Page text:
Key Senate Democrats cast doubt on accelerated ban on new fossil fuel construction

MARIE J. FRENCH for Politico

Originally published in Politico

Two key Senate Democrats expressed some hesitation about a push from fellow lawmakers to ban fossil fuel combustion in new construction by 2024, highlighting concerns about potential costs.

Why it matters: Gov. Kathy Hochul has proposed a measure that would direct the state’s codes council to craft more efficient new building standards that would eventually bar on-site burning of gas and other fossil fuels by 2027.

Some Democratic lawmakers and activists are advocating for a swifter timeline, pushing for a ban by 2024 to begin reducing emissions. The exact date will have substantial implications for the construction industry and real estate developers. Opponents have raised concerns about added costs for new homes and buildings.

The state’s climate law targets steep emissions reductions by 2030 and a net-zero target by 2050. All the modeling done by the state’s consultants indicates that fossil fuel burning to heat buildings will need to be effectively eliminated to achieve those goals.

What they said: Sen. Todd Kaminsky, a Long Island Democrat who chairs the Environmental Conservation Committee, said the longer timeline of 2027 sounds feasible but that he’s open to hearing more evidence about timing.

Kaminsky said he thinks a gas ban in buildings is inevitable. “The question is the timing and the feasibility,” he said. “And I think that's a great conversation to have, and we're going to make progress on this year.”

Regulations to implement the state’s climate law can’t “be dropping a bomb on the public,” as happened with pushback around a proposed carbon fee dubbed the Climate and Community Investment Act, Kaminsky said.

“I don’t want it to be done a day later than it has to be, but I think shoving something down someone's throat of this magnitude is a mistake,” he said.

Sen. Kevin Parker, a New York City Democrat who chairs the Energy Committee, said he continues to see natural gas as a bridge fuel and more attention should instead be paid to accelerating construction of new renewables, including by staffing up the state’s permitting office.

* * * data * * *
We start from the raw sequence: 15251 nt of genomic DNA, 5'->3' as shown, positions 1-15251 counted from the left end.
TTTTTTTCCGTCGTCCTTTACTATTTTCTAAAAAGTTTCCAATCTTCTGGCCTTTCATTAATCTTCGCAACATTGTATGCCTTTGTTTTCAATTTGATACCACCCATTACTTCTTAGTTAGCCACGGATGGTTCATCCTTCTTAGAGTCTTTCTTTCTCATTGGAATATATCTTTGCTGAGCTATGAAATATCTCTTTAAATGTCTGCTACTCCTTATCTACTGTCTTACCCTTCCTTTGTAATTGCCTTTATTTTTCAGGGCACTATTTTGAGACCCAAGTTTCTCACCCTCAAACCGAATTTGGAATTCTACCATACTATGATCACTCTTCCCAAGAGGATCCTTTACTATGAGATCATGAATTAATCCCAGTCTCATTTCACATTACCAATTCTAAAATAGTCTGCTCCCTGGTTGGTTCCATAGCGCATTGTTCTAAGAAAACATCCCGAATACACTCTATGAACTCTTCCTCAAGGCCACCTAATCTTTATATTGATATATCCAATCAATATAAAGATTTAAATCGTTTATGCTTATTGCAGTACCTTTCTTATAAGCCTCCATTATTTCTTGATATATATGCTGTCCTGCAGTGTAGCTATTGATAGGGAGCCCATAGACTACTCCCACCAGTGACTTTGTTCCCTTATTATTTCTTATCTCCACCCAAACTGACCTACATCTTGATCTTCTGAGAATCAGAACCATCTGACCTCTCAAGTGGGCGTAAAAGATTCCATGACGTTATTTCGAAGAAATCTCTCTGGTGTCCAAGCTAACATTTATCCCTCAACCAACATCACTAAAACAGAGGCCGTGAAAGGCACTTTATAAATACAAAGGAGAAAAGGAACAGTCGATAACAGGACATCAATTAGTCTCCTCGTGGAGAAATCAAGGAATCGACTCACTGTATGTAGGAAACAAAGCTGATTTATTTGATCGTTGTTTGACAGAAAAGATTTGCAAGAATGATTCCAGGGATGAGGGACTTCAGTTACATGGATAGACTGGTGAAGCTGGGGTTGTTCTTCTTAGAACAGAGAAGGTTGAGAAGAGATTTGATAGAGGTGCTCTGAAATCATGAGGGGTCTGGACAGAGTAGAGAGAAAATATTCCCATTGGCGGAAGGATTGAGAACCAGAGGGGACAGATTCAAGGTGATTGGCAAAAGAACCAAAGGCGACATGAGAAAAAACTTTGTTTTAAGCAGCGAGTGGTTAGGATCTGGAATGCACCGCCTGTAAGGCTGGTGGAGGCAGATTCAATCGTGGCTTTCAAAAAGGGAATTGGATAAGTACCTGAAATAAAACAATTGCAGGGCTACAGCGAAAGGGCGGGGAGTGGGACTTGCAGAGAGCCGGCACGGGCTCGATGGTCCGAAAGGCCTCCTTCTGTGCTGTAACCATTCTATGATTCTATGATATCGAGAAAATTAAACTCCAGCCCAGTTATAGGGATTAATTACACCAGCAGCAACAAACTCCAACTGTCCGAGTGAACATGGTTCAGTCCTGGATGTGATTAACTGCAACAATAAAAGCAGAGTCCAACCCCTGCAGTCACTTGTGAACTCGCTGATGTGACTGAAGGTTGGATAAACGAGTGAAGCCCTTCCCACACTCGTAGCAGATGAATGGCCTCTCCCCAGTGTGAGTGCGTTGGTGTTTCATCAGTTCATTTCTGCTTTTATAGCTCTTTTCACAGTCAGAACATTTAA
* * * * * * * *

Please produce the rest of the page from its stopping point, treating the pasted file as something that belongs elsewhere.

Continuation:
“It’s a goal, and it’s cute but I think it’s less helpful,” he said of the proposed ban on fossil fuels in new construction.

“People who want to stop gas right now don't care anything about moderate- and low-income New Yorkers who have exorbitant energy bills already and are pushing to create dynamics in which costs for those communities will be higher,” Parker added.

Other steps: The governor’s executive budget proposed allowing the state’s Public Service Commission to stop requiring gas utilities to have other ratepayers subsidize the costs of hooking up new customers.

Current law spreads the costs of 100 feet of gas pipe to all ratepayers, incentivizing new hookups. This change has long been sought by environmental groups and others to align all state laws with the climate law.

“We are excited to see Governor Hochul taking the lead on stopping the 100 foot rule, which is a subsidy for fossil fuels that will leave ratepayers shelling out for obsolete infrastructure for decades to come,” said Bill Nowak, executive director at NY-GEO, a group representing the geothermal energy industry.

Hochul’s budget proposal would also require large building owners to report on their energy usage to NYSERDA, which would issue an annual report starting in 2023. She included appliance efficiency standards for items not covered by federal regulations.

All of these proposals are contemplated in the draft plan to achieve New York’s climate goals put forward by the state’s Climate Action Council.

What’s next: Advocates for an earlier phaseout will push to get their proposal included in the one-house budgets from the Assembly and Senate, which will lay out markers for negotiations with Hochul for the fiscal year that starts April 1.